Dude.


Nothing is free. You pay for it one way or another, so don't fool yourself.
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Old 24-06-2008, 16:33   #26
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Wow...

Thank you, Casey for starting this thread and thank you to all the thoughtful people who gave such incredible insight.

I'm 10 years older than Casey (wife is Casey's age or so) and I'm struggling with the same things Casey is.

Just recently, I was looking at dusting off the old international business resume.

As of late, I have quite a few options on the table in my mind, but seem completely paralyzed as to which path to follow.

This thread has helped a lot... but I almost wish there was a section on this board for us guys that are a bit younger to ask you more experienced guys questions like this. In some way, it is related to world cruising, in that it is an ultimate goal of us younger guys. We are often stuck and having trouble figuring how to get from Point A to happily cruising in a way that doesn't feel like a treadmill from hell, or take 50 years even with no kids to support.

It's also cruising-related in that you need to have your finances in strong order to be able to undertake global cruising.

I sit here thinking about travel, cruising and enjoying life - but am paralyzed thinking about the half a dozen paths that I could follow.

Which is the right one?

Which will get me cruising faster?

How will I ever pay for health care even when not cruising when it costs more than a boat payment?

I've been saving well, but what do I do with my savings?

These questions (and more) have been literally tormenting me for some time now.
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Old 24-06-2008, 17:33   #27
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I sit here thinking about travel, cruising and enjoying life - but am paralyzed thinking about the half a dozen paths that I could follow.
Sully - Of all the people on this board you are the one I reckon should pull stumps and go now.

You have proven that you can pretty much fix anything, anywhere. You and your bride have proven that you don't need 5-star luxury and are able to live in a boat or the back of a truck.

You already have the boat (although I am not sure how much leverage you have on it) but you guys should just go. Even if it doesn't work out I sense you have an incredible resilience and ability to land back on your feet.

In regards to choosing a path - I love the Cheshire cat story. I use it with all my guys who are having career path trouble.

"(Alice in Wonderland "Which Road Should I Take?")
In the early pages of Lewis Carol's classic, Alice in Wonderland, Alice comes to a fork in the road with two paths leading in different directions. Confronted by the Cheshire Cat she asks, "Which path should I take." The response from the Cheshire Cat was, "Well, that depends on where you want to end up?" Alice hadn't given any thought as to where she wanted to end up, so the Cheshire Cat continued with a very profound statement. He said, "If you don't know where you want to go, it doesn't matter which path you take." "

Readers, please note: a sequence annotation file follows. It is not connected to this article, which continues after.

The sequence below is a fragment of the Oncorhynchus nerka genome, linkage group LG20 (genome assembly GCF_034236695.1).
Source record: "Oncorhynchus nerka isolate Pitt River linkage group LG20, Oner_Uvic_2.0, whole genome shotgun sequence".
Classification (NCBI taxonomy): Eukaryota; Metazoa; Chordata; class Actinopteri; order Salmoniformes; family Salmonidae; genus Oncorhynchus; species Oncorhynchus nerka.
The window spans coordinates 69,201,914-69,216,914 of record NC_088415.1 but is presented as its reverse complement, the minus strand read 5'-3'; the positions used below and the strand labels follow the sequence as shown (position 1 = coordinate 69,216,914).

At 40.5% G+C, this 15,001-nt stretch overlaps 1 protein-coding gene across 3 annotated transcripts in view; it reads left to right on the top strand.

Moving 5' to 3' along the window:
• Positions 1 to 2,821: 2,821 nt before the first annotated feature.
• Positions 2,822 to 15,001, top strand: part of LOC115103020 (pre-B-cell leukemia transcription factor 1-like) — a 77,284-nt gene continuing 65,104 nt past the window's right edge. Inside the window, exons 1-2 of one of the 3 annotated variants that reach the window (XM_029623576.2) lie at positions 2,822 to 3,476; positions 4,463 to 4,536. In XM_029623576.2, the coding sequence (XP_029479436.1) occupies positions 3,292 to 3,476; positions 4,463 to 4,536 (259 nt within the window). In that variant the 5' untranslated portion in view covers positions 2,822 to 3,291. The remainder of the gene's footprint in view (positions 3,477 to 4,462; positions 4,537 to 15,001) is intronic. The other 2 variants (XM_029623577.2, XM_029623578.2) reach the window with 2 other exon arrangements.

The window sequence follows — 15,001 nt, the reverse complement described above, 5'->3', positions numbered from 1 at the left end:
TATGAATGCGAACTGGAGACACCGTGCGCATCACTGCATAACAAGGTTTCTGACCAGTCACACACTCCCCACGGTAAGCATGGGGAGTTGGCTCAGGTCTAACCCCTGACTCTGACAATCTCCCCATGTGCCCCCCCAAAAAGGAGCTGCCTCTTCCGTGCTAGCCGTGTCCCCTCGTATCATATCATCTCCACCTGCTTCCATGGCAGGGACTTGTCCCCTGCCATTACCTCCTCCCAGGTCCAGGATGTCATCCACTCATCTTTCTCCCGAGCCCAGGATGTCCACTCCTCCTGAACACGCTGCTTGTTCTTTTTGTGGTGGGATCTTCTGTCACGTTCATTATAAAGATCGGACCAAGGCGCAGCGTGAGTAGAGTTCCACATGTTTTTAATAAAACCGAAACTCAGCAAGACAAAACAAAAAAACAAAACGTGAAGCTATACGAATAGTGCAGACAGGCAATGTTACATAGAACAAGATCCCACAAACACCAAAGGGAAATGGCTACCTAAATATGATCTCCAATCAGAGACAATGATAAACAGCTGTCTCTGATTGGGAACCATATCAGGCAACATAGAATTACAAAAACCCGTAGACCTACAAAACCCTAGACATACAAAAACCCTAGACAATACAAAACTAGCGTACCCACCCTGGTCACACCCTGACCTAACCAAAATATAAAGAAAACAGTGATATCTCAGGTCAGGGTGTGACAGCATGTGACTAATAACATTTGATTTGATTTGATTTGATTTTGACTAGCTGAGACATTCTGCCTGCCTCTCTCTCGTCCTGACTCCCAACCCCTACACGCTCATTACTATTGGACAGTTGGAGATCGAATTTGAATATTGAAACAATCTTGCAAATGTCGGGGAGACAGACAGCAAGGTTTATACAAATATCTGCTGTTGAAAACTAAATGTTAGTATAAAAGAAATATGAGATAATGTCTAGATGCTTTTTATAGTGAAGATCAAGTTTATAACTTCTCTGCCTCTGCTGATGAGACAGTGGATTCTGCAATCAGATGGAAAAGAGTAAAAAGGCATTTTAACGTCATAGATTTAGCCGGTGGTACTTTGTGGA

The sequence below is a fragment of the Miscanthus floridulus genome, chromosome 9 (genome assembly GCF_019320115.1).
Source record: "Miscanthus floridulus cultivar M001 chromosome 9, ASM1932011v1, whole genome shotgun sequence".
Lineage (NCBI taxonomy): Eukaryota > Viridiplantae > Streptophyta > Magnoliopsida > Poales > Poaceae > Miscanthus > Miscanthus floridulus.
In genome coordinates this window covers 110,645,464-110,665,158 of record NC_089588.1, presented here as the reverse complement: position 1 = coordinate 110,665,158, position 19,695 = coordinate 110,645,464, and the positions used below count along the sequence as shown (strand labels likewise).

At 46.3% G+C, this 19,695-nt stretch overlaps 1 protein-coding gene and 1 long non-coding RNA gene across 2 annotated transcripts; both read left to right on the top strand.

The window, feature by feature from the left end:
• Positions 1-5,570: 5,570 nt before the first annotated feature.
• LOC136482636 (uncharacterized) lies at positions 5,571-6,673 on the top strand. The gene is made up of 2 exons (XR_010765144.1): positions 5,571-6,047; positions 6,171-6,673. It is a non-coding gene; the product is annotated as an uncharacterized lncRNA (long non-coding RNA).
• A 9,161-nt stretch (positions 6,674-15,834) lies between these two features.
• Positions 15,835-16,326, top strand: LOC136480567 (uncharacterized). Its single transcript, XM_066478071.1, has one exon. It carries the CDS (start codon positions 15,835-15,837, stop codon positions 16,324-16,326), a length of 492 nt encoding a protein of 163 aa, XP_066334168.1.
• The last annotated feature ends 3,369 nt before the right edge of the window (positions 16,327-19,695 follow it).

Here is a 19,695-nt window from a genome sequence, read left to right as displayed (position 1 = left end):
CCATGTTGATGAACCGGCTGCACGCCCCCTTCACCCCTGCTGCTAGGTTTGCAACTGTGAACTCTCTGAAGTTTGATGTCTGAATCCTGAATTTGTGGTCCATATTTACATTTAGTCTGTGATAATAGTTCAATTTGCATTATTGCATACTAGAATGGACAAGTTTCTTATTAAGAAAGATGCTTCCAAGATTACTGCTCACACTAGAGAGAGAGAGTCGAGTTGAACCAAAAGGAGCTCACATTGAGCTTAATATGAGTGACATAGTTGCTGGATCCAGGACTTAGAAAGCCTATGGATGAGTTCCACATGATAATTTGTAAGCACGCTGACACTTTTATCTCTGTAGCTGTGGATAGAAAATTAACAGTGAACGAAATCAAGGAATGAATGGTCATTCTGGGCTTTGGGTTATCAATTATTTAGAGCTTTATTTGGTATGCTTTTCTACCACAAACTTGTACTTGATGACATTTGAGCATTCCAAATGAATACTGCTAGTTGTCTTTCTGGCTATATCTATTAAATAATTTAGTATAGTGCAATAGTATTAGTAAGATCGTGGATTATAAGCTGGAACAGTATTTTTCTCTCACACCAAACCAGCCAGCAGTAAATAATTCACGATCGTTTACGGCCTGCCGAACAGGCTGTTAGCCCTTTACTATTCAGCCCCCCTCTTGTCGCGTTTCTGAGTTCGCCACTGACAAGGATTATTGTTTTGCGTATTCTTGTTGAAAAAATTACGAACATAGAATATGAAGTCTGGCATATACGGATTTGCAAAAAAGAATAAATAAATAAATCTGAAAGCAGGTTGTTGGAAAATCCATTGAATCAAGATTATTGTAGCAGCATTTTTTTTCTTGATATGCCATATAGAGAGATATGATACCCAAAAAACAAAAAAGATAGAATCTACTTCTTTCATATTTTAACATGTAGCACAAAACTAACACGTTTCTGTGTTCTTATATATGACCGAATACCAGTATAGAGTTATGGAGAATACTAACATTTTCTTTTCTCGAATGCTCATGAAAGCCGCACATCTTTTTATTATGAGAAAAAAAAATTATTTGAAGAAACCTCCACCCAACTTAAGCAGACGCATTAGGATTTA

One needs to really slow down (I did a weekend seminar) and get in touch with who they are and what they want to do. In the career sense I tell guys to imagine it is retirement day - what job are you retiring from. In the life sense it is imagine yourself at 80 and 90 - where are you and what are you doing - it's a visualization thing.

Anyway - Get busy living or get busy dying - it's all the same...
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Old 24-06-2008, 18:38   #28
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It's discussion like this that keeps me coming back here for more.

The problem I have is getting waylaid by other dreams and desires. Fast cars, motorcycles, and a love for souping up engines keeps me from plugging away (as fast) on the boat... sigh. Can't have them both, grass is always greener. Theres "The Dream" and "the dreams." Choices!

Signed, the guy a few years younger than Casey.
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Old 24-06-2008, 20:01   #29
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Dude.
Nothing is free. You pay for it one way or another, so don't fool yourself.
You are exactly right. Nothing is free.

I am a physician working in America, and we have the most expensive health care system in the world, and we are only fifth in the quality of care. I know the system from the inside, because I am working on the inside, and the economics of medicine in the USA is rotten to the core.

I have worked overseas in five different countries as a physician, and what is happening in the USA is an abomination. Good health care is available in dozens of countries at a fraction of the cost.

One of the benefits of being a world cruiser, is that you can find affordable high quality health care all around the world. It's no accident that cruisers can get health insurance that covers them in every country around the world except that they can't have coverage inside the USA with their health policy purchased outside the US.

If things continue on their present track, I suspect that lots of people will be seeking their healthcare and medication offshore. In my work overseas as a physician, I could purchase medications straight from the manufacturer at one-quarter of the cost for the same medication sold in the USA. When we sailed around the world, we purchased all our medications offshore at a fraction of the price.

The cost of healthcare is the single greatest threat to the world cruiser who is over the age of fifty years. One serious illness can make him bankrupt if he is a citizen of the USA.

My last insurance premium for health care insurance while I was sailing around the world was $9600 with a $5000 deductible. I had that insurance policy for fourteen years and never made a claim. In my book that's extortion.
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Old 24-06-2008, 20:14   #30